Pass secrets as environment variables

Many applications that follow the popular 12-Factor App guidelines source their secrets from the environment and those secrets need to be managed too.

That’s where the run command comes in. The run command runs a program and passes environment variables to it as defined in an Environment File with the .env extension.

For example, the following file can be used to inject your database credentials into a server application:

$ cat secrethub.env
# Static values
DB_HOST     = localhost
# Secrets
DB_USER     = {{ $username/start/db_user }}
DB_PASSWORD = {{ $username/start/db_password }}

Just like before, everything between {{ and }} is treated as a path to a secret. Also, all variables (starting with a $) are replaced by their values as specified with --var name=value flags.

In this example we use a variable for your username, but they are also really useful to disinguish between different environments. For example, by using. --var env=prd.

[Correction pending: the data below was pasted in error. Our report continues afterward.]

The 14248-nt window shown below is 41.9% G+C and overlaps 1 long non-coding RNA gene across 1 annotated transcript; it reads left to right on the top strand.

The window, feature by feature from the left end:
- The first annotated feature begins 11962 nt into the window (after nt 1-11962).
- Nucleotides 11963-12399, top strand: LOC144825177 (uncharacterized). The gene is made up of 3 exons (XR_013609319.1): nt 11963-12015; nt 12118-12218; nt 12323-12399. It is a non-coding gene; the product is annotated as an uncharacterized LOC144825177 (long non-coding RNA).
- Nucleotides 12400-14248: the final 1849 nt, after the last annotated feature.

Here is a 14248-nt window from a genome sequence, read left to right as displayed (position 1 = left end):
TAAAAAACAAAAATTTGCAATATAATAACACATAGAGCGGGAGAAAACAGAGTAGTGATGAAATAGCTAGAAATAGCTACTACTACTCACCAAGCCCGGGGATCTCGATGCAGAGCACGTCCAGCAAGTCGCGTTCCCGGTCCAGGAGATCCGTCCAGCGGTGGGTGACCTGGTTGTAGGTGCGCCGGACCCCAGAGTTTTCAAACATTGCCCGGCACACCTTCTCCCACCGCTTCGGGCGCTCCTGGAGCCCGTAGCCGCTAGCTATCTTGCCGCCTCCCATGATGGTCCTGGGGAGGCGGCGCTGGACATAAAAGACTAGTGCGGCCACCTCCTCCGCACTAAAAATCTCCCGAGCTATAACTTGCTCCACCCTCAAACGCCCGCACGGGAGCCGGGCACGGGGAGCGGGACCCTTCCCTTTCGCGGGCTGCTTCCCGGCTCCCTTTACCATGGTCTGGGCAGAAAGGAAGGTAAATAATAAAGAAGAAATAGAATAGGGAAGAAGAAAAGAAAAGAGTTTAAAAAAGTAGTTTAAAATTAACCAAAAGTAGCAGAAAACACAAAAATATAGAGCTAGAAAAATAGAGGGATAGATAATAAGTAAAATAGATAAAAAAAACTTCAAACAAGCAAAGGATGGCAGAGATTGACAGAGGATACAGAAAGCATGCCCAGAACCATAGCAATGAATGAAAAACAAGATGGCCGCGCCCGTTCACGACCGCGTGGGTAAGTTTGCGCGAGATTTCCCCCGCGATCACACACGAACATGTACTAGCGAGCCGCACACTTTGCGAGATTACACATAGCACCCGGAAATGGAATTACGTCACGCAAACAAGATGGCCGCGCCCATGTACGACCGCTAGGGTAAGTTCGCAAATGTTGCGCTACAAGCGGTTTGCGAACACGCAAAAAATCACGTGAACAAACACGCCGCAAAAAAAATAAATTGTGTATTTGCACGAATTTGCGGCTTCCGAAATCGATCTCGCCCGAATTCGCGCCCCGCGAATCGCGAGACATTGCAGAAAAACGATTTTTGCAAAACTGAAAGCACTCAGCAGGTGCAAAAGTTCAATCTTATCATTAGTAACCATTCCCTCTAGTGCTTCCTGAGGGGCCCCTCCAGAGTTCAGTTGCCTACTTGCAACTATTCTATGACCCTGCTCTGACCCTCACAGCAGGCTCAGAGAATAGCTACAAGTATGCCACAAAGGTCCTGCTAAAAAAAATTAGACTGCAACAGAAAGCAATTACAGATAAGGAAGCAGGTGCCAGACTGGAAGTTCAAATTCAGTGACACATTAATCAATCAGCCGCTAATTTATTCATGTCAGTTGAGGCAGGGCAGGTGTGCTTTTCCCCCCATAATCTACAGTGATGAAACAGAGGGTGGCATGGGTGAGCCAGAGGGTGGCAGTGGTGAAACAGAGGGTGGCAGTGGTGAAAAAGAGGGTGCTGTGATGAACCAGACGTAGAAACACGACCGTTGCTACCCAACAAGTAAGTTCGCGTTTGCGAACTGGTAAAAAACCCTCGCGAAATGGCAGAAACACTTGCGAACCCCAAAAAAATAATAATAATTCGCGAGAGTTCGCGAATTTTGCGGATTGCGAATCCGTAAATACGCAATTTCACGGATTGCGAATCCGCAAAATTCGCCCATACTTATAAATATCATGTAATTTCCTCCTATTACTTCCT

To demonstrate the result, we will use this Environment File to run the printenv command. Because we use secrethub.env as a filename, it will automatically detected by the CLI. So we can just run:

$ secrethub run --var username=<your-username> --no-masking -- printenv
[...]
DB_HOST=localhost:5432
DB_USER=example_db_user
DB_PASSWORD=example_password123
[...]

As you can see, the printed output contains the specified environment variables.

By default, all secret values get filtered from output on stdout and stderr. For this tutorial we use --no-masking to inspect the output. In production this would look like DB_PASSWORD=<redacted by SecretHub>.

See the reference docs for the run command for more detailed examples and explanation of the Environment File syntax.